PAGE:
A Program for Combating Poverty -- Stop the Cuts to Social Security, Medicare, Expand Medicare to All
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With poverty rates spinning perilously out of control in the U.S., it’s time to send an unmistakable message to Congress and the White House as they prepare to resume the ongoing obsession with the deficit: End the silence on poverty, don’t make poverty worse by make cuts to Social Security or Medicare, and address a principle cause of poverty with a permanent fix to our dysfunctional healthcare system..
In a week in which a shocking new report on U.S. life expectancy rates was published, which has a disproportionate impact on the poor, and a high profile pre-inauguration forum on poverty is behind held Thursday night in Washington, this is a good time to draw the links between income, healthcare, and Social Security and Medicare, perhaps the two most effective anti-poverty programs ever enacted in the U.S.
Census Bureau data puts the official poverty rate at 15 percent, 46 million people, and at 22 percent for children under 18. Some have speculated the real number is two to three times that amount.
Not that you would notice listening to the debates inside the Beltway where too many politicians are focused on spending cuts, not addressing the daily shortages of food, shelter, healthcare, and jobs faced by a large swath of our nation.
It’s one reason why nationally syndicated broadcaster Tavis Smiley is hosting a major forum, “Vision for a New America. A Future Without Poverty,” being broadcast on CSPAN Thursday night in Washington.
Nurses see the correlation of low incomes and deteriorating health status every day in hospitals and clinics across the U.S.
Consequences that are evident in a report last week by the National Research Council and Institute of Medicine which found the U.S. ranked last in life expectancies among 17 affluent countries. All the others have some form of a national healthcare system. No gold medals for us in this international competition, except in how much we spend and waste on health care as a result of our profit-focused private system.
Sadly, the Affordable Care Act has not eradicated the problem, especially when it comes to rising healthcare costs.
that alone contribute to two-thirds of personal bankruptcies and a myriad of the health woes nurses witness regularly.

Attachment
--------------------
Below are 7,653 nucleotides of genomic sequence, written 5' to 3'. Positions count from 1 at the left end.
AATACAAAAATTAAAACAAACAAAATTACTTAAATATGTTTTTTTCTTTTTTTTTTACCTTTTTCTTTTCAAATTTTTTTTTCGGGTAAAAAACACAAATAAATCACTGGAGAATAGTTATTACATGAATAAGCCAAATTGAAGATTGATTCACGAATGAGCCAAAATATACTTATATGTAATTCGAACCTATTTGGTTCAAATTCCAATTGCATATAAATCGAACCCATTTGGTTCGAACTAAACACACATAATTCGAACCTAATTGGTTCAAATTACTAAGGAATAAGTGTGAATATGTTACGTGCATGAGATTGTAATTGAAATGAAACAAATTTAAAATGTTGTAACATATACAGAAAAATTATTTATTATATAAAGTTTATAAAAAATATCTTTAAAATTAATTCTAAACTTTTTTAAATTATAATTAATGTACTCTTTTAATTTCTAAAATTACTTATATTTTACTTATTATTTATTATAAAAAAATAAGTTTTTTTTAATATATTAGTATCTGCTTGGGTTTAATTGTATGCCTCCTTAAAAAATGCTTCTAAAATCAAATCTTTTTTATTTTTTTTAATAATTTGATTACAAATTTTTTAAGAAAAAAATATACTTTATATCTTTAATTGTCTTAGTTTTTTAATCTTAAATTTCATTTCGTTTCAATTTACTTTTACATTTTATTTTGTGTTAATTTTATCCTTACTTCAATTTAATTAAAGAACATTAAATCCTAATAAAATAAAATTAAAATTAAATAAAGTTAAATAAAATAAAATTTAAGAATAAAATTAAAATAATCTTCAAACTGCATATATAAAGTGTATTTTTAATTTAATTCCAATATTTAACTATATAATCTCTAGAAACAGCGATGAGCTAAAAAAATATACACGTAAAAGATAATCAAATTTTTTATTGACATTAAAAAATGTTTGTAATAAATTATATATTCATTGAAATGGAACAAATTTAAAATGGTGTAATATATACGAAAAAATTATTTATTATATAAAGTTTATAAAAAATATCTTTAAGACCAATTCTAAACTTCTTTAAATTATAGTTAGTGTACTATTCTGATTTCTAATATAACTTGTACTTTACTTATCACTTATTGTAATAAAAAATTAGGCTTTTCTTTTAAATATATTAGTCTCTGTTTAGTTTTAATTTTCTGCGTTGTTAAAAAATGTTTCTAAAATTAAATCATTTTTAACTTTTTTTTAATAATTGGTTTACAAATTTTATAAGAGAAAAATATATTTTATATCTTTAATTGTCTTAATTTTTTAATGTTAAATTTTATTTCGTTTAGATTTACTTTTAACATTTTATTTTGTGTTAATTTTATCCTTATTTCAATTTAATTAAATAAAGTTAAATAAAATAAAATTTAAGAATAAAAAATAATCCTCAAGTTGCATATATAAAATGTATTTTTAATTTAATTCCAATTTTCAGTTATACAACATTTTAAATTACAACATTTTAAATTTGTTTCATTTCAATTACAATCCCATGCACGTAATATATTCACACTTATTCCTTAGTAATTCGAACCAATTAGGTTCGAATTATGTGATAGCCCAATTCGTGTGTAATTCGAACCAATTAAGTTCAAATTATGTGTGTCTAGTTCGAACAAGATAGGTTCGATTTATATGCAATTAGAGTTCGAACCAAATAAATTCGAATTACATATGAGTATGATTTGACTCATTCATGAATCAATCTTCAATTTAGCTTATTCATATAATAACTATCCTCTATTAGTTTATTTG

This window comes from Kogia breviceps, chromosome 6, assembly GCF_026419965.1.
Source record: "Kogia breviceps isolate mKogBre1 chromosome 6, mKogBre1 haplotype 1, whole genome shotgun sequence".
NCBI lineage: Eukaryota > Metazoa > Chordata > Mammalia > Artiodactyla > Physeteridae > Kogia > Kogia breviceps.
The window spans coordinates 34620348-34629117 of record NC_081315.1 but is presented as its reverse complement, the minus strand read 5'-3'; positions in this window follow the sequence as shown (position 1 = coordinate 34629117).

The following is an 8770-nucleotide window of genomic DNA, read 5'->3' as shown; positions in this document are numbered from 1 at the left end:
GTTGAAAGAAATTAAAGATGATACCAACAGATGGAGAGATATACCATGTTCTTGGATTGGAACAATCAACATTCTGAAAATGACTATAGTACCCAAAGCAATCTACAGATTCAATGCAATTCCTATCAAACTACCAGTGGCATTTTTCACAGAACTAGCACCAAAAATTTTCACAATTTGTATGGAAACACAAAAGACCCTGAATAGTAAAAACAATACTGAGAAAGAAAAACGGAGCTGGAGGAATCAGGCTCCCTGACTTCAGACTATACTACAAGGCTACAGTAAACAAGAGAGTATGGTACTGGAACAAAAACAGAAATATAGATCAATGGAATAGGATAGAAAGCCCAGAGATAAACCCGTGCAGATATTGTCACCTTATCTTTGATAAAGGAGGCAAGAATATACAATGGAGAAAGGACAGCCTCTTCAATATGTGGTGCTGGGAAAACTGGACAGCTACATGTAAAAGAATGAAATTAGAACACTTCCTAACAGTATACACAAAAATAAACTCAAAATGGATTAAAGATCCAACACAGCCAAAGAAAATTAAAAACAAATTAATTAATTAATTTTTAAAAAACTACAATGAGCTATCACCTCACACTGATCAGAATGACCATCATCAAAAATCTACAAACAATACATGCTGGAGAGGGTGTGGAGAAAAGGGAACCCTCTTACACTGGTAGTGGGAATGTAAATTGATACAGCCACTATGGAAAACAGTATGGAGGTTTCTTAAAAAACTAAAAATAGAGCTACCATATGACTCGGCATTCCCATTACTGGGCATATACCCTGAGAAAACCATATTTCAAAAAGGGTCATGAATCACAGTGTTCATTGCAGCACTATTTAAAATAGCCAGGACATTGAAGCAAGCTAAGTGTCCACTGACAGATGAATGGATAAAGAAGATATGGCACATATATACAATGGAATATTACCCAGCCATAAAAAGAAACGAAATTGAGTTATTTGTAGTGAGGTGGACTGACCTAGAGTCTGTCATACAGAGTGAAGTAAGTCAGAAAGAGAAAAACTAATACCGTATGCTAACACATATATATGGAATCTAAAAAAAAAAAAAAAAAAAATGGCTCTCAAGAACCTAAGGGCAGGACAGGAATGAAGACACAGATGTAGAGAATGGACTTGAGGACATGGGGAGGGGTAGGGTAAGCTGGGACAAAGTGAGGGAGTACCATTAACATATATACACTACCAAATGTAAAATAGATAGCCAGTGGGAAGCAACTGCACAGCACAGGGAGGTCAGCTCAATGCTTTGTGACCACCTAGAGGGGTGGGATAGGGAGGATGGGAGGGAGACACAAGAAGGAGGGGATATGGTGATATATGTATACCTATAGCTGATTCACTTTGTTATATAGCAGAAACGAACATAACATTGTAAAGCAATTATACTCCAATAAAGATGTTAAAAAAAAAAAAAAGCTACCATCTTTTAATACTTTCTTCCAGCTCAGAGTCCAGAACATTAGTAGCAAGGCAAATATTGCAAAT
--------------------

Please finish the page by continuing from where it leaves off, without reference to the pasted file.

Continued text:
Nurses see the effects in premature and low weight babies and other widespread nutrition problems from hunger and malnutrition that can lead to disease and even organ failure. They see children with high levels of stress and anxiety, heart attacks in younger and younger men, rampant unaddressed mental health problems and emotional disorders, and scores of patients who routinely skip needed medical care because of the cost until they end up in emergency rooms with major untreated diseases that may then be too late to heal.
Patients like the widowed woman in a Midwest state whose diabetes led to foot and leg wounds that became severe because she could not afford constant treatment. Finally admitted to a hospital, she faced the Sophie’s Choice of amputation or lengthy, more expensive long term care. She chose amputation because it was cheaper. No that’s not a story out of the Middle Ages or a Civil War battlefield, it’s modern day America.
Permanent disability would not have been needed had she been able to wait a few more years. The NRC/Institute of Medicine study found the U.S. catching up to other countries only when people are later in life. Because of Medicare.
Upon signing the Medicare law in 1965, President Johnson cited the long history in the U.S. of “bill after bill (being) introduced to help older citizens meet the often crushing and always rising cost of disease and crippling illness.”
Before Medicare, barely half of seniors had medical coverage, Within five years, 97 percent did.
A similar story can be told about Social Security. Before that law was enacted in 1935, only 15 percent of workers had private pension plans, and many American seniors were mired in poverty totally dependent on their sons and daughters.
Now, reports the Center on Budget and Policy Priorities, Social Security provides two-thirds of the income for recipients over 65, and more than 90 percent for one-third of seniors. Only 10 percent of seniors are below the official poverty level, without Social Security more than half would be.
That’s the context in which the “deficit scolds,” as economist Paul Krugman calls them, are targeting Social Security and Medicare.
It is the working poor who must work longer and those who would be thrown back into poverty, especially women who have historically earned less than men and built less of an income base that determines amounts of benefits, who would be most harmed by such cuts as raising the eligibility age or slashing benefits.
The proposal, floated by President Obama and others to shift Social Security benefits to a “chained” Consumer Price Index by itself could cut monthly benefits for a typical single woman by $56 at age 80, says the National Women’s Law Center.
A comprehensive program to combat poverty in America is long overdue. It should start by insisting on no cuts in Social Security or Medicare, and move on to a permanent fix of our healthcare system by upgrading Medicare with full funding and an end to the creeping privatization, and expanding it to cover everyone.